Whatever you think of the RBMA's corporate trappings, it'd be pretty hard to deny the calibre of the events it has curated over seventeen years and across the globe, not to mention the high quality and often fringe-orientated music journalism published on its online magazine. The tension between the academy's excellent record of exciting musical events and knowledge the soft drink brand's cynical marketing strategies is something which has forced many a music fan into fretful ambivalence; especially university students such as myself who have had cans of Red Bull waved in my face by campus 'brand ambassadors'.

However on the Bristol leg of this year's UK tour at least, brand saturation was surprisingly not so in-yer-face, apart from the slightly troubling sight of the brand's logo presiding like some pagan behemoth above the altar of St Paul's church, the venue for the astoundingly good psychedelic rock band Goat's 'Sounds of Surrender' show. Such misgivings aside, the expertise of the curates and their evident knowledge of Bristol's cultural landscape certainly struck me. A talk and DJ set by masterchef Seth Troxler on Stokes Croft Road and a night featuring Danny Brown and grime wunderkind Mumdance and Novelist at a stately home way out of the city centre in Shirehampton (organized by local publication Crack Magazine) were two events which showed the thought that went into the billing.

RBMA UK Tour

But it was perhaps the smaller, more intimate events around the city that illustrated both the vibrancy of Bristol's current scenes and its grounding in decades of musical history. At the RBMA Radio sessions in local don Chris Farrell's Idle Hands record shop one definitely got the sense of being in the presence of a tight-nit yet inclusive community of DJs and music-makers, where the airy house set of rising star and Idle Hands employee Shanti Celeste sat with surprising congruity next to Rob Smith's set of weighty, classicist dubstep. Hodge's driving exposition of spooked, grime-inflected techno was also a highlight, though this writer was most pleasantly surprised by Kahn and Neek's invigorating foray into grime, dubstep and even UK funky, which blew out the cobwebs, and an unidentified Flowdan-featuring banger creating one of the more exciting moments. The atmosphere of the proceedings was certainly helped by the lads downing can after can of Red Stripe next to the store's tape section for most of the afternoon, but less so by the optimistic MC who came off the street to offer his services during Krust's set.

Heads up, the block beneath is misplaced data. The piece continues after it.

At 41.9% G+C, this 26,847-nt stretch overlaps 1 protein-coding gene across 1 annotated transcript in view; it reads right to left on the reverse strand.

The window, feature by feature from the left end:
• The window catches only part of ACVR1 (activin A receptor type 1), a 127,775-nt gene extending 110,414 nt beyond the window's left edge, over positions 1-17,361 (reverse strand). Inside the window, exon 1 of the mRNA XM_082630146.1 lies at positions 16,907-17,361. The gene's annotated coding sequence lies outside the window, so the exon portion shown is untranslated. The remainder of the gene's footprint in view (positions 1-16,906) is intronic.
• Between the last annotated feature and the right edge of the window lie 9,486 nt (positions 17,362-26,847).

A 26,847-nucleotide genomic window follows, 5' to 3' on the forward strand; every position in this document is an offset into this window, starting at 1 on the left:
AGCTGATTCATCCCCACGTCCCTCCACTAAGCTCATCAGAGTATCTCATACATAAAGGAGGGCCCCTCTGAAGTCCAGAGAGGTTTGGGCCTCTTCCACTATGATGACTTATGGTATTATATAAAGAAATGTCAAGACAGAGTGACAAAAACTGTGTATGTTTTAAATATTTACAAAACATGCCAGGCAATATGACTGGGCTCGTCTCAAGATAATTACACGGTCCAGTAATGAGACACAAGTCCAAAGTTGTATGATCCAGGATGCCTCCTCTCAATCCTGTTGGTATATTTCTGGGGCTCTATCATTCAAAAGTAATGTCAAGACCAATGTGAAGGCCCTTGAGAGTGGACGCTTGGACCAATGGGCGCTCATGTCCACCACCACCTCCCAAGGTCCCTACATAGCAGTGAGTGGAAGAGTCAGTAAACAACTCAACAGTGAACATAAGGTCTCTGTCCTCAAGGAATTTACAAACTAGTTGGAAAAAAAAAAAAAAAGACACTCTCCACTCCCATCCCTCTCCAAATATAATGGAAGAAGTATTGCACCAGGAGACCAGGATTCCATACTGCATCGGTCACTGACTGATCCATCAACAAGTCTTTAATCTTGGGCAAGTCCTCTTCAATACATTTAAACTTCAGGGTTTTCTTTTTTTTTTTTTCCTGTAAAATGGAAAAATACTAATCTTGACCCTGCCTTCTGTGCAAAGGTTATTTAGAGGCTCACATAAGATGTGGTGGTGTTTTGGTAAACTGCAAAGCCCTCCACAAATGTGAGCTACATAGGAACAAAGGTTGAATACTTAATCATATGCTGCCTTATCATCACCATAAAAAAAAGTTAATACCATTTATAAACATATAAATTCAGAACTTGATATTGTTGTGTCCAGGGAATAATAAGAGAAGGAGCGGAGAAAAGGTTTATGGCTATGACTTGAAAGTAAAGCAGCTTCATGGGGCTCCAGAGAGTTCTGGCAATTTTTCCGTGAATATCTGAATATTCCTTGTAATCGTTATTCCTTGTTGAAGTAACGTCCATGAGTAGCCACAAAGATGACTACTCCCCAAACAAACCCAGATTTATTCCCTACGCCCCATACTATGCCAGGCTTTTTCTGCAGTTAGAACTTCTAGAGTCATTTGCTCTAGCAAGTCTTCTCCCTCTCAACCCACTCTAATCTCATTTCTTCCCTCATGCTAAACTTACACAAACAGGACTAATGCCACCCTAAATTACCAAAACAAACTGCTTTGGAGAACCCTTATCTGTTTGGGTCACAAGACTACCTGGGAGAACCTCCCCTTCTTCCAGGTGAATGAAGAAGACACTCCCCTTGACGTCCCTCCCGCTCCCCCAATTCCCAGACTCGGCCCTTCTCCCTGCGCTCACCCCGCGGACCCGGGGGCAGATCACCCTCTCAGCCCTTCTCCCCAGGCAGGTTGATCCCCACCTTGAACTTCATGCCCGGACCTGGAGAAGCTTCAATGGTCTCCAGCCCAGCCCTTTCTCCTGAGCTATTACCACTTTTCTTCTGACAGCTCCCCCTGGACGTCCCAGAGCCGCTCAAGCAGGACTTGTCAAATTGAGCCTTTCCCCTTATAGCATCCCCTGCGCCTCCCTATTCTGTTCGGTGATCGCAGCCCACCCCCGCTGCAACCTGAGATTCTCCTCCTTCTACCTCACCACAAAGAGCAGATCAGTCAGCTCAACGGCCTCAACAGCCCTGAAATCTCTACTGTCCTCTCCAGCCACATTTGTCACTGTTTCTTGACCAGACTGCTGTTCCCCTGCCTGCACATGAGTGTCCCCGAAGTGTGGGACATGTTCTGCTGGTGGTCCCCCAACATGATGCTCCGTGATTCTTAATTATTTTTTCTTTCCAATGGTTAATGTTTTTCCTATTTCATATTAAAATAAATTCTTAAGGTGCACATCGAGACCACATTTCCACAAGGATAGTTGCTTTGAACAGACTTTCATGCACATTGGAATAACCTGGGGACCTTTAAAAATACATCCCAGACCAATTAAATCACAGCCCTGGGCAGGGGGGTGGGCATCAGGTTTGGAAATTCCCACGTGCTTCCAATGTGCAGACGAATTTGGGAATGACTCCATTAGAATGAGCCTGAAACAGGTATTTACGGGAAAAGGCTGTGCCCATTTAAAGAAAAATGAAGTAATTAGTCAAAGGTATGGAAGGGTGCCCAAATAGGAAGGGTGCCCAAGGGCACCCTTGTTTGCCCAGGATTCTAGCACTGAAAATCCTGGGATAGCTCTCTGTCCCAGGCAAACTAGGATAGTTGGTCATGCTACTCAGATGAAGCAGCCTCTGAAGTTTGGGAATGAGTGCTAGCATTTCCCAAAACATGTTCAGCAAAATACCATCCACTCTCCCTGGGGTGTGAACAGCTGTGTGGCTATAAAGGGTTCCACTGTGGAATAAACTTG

So the smaller events of the weekend definitely had their charms. The afternoon workshop with Pinch, whilst fairly boring to anyone who did not want to collaborate with the producer in making a track, nevertheless illustrated the passion which still exists for the weightier end of dance music. An extra dimension to the proceedings was added by how Pinch's voice seemed to me to be almost identical to that of Martin Freeman; with my eyes closed, I felt as if I was being given a dubstep tutorial by Bilbo Baggins.

With Bristol's civic penchant for THC, it didn't come as a surprise that many of the events took on an altogether more cosmic hue. Sunday's 'Altered States' club night at the Arnolfini art gallery was a feast of contemporary audiovisual action, with idiosyncratic minimal techno guru DJ Koze headlining. The visual elements were provided by a combination of the work of artist Victoria Topping and the mindboggling interactive visuals of Dr David Glowacki's Danceroom Spectroscopy, whose projections interpret the 'energy fields' of dancers into swirling phosphorescent images of light and colour. Writing on Glowacki's project tends to discuss quantum physics, 'electrostatic forcefields' and its use of 'the nanoscale', but the reason for its deployment at the Arnolfini was clear: it would have looked amazing to people on drugs. Whilst Danceroom Spectroscopy's interactive visual feast in the smaller room was definitely impressive, for me the projections of Victoria Topping's works splayed throughout the main room were too much akin to something the Future Sound of London might have created circa 1997. This in no way detracted from the overall experience, however, with the vast, blank space of the gallery creating the feeling of being in a warehouse, and the rhythmic upsurge from house to fairly heavy techno in the ItaloJohnson crew's set ensuring the venue stayed packed with dancers until the very end.